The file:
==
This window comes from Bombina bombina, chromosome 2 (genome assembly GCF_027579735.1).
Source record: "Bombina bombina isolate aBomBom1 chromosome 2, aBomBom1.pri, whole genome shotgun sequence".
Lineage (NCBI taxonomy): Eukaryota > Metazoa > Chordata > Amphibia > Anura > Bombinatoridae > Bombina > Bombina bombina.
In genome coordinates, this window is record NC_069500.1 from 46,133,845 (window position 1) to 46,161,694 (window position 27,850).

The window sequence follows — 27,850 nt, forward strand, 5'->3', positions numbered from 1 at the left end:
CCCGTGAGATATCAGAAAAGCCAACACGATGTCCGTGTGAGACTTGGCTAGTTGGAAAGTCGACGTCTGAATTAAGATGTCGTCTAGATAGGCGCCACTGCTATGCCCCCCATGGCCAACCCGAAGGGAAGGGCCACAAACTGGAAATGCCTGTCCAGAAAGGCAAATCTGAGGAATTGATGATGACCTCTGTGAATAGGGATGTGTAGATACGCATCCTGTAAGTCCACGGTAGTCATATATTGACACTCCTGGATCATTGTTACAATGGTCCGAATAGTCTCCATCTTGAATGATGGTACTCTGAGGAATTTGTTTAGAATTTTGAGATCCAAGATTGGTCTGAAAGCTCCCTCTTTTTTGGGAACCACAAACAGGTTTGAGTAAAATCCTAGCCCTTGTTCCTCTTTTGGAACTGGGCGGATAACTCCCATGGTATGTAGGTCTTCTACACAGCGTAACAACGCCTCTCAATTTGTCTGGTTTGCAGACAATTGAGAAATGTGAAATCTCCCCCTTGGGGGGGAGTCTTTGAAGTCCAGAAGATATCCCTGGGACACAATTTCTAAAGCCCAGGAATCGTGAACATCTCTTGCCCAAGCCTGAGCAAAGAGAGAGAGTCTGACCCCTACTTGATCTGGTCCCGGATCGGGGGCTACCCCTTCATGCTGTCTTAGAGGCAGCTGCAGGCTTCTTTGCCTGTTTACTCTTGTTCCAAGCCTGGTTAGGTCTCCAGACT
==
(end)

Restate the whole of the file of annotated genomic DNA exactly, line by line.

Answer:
This window comes from Bombina bombina, chromosome 2 (genome assembly GCF_027579735.1).
Source record: "Bombina bombina isolate aBomBom1 chromosome 2, aBomBom1.pri, whole genome shotgun sequence".
Lineage (NCBI taxonomy): Eukaryota > Metazoa > Chordata > Amphibia > Anura > Bombinatoridae > Bombina > Bombina bombina.
In genome coordinates, this window is record NC_069500.1 from 46,133,845 (window position 1) to 46,161,694 (window position 27,850).

The window sequence follows — 27,850 nt, forward strand, 5'->3', positions numbered from 1 at the left end:
CCCGTGAGATATCAGAAAAGCCAACACGATGTCCGTGTGAGACTTGGCTAGTTGGAAAGTCGACGTCTGAATTAAGATGTCGTCTAGATAGGCGCCACTGCTATGCCCCCCATGGCCAACCCGAAGGGAAGGGCCACAAACTGGAAATGCCTGTCCAGAAAGGCAAATCTGAGGAATTGATGATGACCTCTGTGAATAGGGATGTGTAGATACGCATCCTGTAAGTCCACGGTAGTCATATATTGACACTCCTGGATCATTGTTACAATGGTCCGAATAGTCTCCATCTTGAATGATGGTACTCTGAGGAATTTGTTTAGAATTTTGAGATCCAAGATTGGTCTGAAAGCTCCCTCTTTTTTGGGAACCACAAACAGGTTTGAGTAAAATCCTAGCCCTTGTTCCTCTTTTGGAACTGGGCGGATAACTCCCATGGTATGTAGGTCTTCTACACAGCGTAACAACGCCTCTCAATTTGTCTGGTTTGCAGACAATTGAGAAATGTGAAATCTCCCCCTTGGGGGGGAGTCTTTGAAGTCCAGAAGATATCCCTGGGACACAATTTCTAAAGCCCAGGAATCGTGAACATCTCTTGCCCAAGCCTGAGCAAAGAGAGAGAGTCTGACCCCTACTTGATCTGGTCCCGGATCGGGGGCTACCCCTTCATGCTGTCTTAGAGGCAGCTGCAGGCTTCTTTGCCTGTTTACTCTTGTTCCAAGCCTGGTTAGGTCTCCAGACT